Bouchaud talked about smart homes, smart cities, and smart agriculture, all as opportunities for the market. “We cannot exclude that there will be killer applications, but will they make a significant impact like the smartphone?” he asked. As Clarke summed it up, there are lots of interesting use cases, but not a lot of traction yet.
On a more positive note, Alexander offered encouragement to attendees, saying that they can play successfully in each stage of maturity by leveraging core competencies, constantly innovating, and doing your homework to optimize your bottom line.
While wearables were a hot topic in 2015, and this year, people didn’t seem as excited about them. “They seem clunky, and there’s lots of scope for improvement to make them usable,” noted Clarke.
Finding the Killer Wearable Use Case
A quick poll of the room showed that only about half a dozen of the 240+ attendees owned fitness trackers. Clarke offered up several possible reasons, the first being that the attendees aren’t of the age group to be compelled to use a fitness tracker.
“Older people don’t get it. More young people should be encouraged to participate in these events to drive this industry forward,” noted Clarke. “We are losing the connection with the next generation.”
That doesn’t mean wearables don’t have market potential. We just haven’t hit on the right use case yet. “People are reluctant to attach things to their bodies unless the use-case is compelling,” he said, citing glasses, watches and hearing aids as examples of wearable technologies people are actually willing to wear. Intel is working on finding those killer use cases and developing the wearable devices worth wearing.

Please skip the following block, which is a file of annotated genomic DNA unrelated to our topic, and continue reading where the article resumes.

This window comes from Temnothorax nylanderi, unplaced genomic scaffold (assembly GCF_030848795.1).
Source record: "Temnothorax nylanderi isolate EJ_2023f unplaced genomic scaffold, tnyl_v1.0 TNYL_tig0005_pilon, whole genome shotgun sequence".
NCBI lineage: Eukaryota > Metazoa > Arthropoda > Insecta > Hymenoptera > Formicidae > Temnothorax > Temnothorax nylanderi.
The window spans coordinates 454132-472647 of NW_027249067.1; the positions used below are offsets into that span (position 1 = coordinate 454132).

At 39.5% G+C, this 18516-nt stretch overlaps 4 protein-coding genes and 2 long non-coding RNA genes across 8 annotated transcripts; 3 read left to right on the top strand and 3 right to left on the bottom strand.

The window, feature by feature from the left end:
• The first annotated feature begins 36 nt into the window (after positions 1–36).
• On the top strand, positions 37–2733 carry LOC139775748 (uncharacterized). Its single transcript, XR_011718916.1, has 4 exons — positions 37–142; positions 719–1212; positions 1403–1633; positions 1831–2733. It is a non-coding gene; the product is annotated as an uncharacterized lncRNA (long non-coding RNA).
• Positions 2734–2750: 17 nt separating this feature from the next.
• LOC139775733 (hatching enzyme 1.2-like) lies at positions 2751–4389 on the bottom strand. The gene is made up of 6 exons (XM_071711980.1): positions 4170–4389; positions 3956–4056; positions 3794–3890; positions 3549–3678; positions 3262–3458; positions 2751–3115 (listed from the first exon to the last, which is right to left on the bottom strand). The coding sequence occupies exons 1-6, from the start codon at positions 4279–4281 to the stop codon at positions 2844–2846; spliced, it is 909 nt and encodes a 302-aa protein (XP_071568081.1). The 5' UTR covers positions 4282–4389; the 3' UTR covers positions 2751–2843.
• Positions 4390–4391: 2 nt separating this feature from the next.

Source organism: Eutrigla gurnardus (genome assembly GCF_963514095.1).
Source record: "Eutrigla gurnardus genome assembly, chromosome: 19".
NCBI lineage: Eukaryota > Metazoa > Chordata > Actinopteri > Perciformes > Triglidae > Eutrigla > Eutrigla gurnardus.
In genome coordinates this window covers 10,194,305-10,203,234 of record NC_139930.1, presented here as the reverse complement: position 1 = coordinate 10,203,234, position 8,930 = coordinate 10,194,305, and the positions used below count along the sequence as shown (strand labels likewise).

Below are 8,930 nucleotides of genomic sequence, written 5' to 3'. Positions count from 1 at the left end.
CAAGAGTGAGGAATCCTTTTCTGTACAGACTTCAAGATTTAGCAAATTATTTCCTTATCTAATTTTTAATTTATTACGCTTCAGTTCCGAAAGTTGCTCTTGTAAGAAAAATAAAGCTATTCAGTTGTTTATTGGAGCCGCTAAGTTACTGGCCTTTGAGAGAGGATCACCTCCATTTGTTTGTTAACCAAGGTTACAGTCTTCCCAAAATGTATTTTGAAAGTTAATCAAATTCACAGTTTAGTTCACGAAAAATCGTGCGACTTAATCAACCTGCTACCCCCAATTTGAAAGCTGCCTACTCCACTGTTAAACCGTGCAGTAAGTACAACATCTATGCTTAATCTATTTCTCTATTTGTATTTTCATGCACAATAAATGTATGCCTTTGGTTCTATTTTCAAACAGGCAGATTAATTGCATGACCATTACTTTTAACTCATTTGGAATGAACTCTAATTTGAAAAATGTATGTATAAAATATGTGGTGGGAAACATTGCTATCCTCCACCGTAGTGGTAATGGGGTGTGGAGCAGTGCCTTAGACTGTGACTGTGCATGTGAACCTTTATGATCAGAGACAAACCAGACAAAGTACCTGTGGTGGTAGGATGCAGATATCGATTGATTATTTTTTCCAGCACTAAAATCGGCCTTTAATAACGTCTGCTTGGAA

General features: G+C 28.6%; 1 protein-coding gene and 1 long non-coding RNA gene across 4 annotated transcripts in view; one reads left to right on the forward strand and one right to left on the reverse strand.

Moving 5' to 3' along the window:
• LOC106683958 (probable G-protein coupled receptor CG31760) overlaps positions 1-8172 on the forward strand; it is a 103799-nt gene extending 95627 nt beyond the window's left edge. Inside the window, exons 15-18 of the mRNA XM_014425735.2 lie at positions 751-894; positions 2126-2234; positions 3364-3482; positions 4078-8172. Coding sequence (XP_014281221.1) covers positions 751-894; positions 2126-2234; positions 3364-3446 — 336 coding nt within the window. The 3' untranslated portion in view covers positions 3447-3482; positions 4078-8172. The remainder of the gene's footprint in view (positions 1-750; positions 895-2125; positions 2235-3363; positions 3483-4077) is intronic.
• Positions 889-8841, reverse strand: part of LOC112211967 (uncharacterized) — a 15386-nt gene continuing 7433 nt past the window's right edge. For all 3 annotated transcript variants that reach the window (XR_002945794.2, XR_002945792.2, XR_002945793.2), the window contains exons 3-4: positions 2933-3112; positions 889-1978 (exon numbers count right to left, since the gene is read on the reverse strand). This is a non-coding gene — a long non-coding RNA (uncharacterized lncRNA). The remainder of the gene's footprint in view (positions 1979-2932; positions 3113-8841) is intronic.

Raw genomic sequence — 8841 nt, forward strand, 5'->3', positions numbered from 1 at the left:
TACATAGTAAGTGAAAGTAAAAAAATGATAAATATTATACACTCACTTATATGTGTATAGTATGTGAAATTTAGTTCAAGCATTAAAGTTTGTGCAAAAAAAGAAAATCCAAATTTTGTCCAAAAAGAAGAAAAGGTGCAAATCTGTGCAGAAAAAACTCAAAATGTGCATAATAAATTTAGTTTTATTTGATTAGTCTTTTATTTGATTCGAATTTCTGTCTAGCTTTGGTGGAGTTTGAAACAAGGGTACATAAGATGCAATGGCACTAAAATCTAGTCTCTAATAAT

Whereas MSIG’s Karen Lightman expressed a desire for one device that would do everything, Baskaran, who works in Intel’s recently established device group, said that what we need are wearables that solve real-life problems. “The best wearable is the invisible one,” she noted. “It needs to be well integrated with your life, but it doesn’t just need to be one (device).” The idea, she said, is to integrate the devices into things we already use and unlock Big Data. The devices themselves have to be attractive enough to show off. To this end, Intel is working with premier brands like Fossil, Tag, Basis, and Oakley. The goal for the company is to acquire critical technologies and create the world’s most sophisticated silicon and software tools.
Baskaran says there are three important elements to consider in the killer wearable. They include the ability to provide actionable wellness metrics, which means different things to different people. For example, just counting steps can be meaningless for people who move a lot. They will be more interested in more details about health, wellness, and habits. Gathering and processing this type of data requires a secure layer that is built right in. A new user interface that is more intuitive and requires security and authentication is also critical.
Understanding how our senses actually work is helpful in developing the right MEMS and sensor technology. For example, Baskaran explained that visual information is used as a proxy to other complex sense interpretation, and as such we rely on visual guidance as a short cut to information.
Audio is another area of sensory guidance is a short cut to information. She talked about Oakley’s Radarpace, a voice activated coaching system that first appeared at the Olympics in Rio. It helps athletes improve performance. Using sensors to gather and create a library of information is important to designing a sensor fusion solution. In this way, MEMS and sensors can differentiate and add value to wearable devices.